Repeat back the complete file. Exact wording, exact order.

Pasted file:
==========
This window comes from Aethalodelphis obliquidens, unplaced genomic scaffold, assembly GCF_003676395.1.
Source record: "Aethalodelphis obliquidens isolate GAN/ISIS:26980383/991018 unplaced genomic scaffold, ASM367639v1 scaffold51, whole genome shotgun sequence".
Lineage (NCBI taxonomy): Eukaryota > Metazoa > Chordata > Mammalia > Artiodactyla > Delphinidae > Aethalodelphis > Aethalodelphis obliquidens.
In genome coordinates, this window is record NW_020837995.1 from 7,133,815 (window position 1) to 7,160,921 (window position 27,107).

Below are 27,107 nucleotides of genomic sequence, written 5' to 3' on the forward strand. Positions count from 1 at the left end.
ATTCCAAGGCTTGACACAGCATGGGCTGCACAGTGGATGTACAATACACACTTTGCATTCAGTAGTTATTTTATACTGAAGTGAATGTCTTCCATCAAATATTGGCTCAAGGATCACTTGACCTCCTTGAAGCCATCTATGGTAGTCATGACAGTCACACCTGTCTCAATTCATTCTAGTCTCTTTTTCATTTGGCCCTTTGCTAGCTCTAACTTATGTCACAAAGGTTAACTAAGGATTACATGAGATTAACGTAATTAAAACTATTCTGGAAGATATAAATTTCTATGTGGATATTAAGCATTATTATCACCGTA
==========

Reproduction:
This window comes from Aethalodelphis obliquidens, unplaced genomic scaffold, assembly GCF_003676395.1.
Source record: "Aethalodelphis obliquidens isolate GAN/ISIS:26980383/991018 unplaced genomic scaffold, ASM367639v1 scaffold51, whole genome shotgun sequence".
Lineage (NCBI taxonomy): Eukaryota > Metazoa > Chordata > Mammalia > Artiodactyla > Delphinidae > Aethalodelphis > Aethalodelphis obliquidens.
In genome coordinates, this window is record NW_020837995.1 from 7,133,815 (window position 1) to 7,160,921 (window position 27,107).

Below are 27,107 nucleotides of genomic sequence, written 5' to 3' on the forward strand. Positions count from 1 at the left end.
ATTCCAAGGCTTGACACAGCATGGGCTGCACAGTGGATGTACAATACACACTTTGCATTCAGTAGTTATTTTATACTGAAGTGAATGTCTTCCATCAAATATTGGCTCAAGGATCACTTGACCTCCTTGAAGCCATCTATGGTAGTCATGACAGTCACACCTGTCTCAATTCATTCTAGTCTCTTTTTCATTTGGCCCTTTGCTAGCTCTAACTTATGTCACAAAGGTTAACTAAGGATTACATGAGATTAACGTAATTAAAACTATTCTGGAAGATATAAATTTCTATGTGGATATTAAGCATTATTATCACCGTA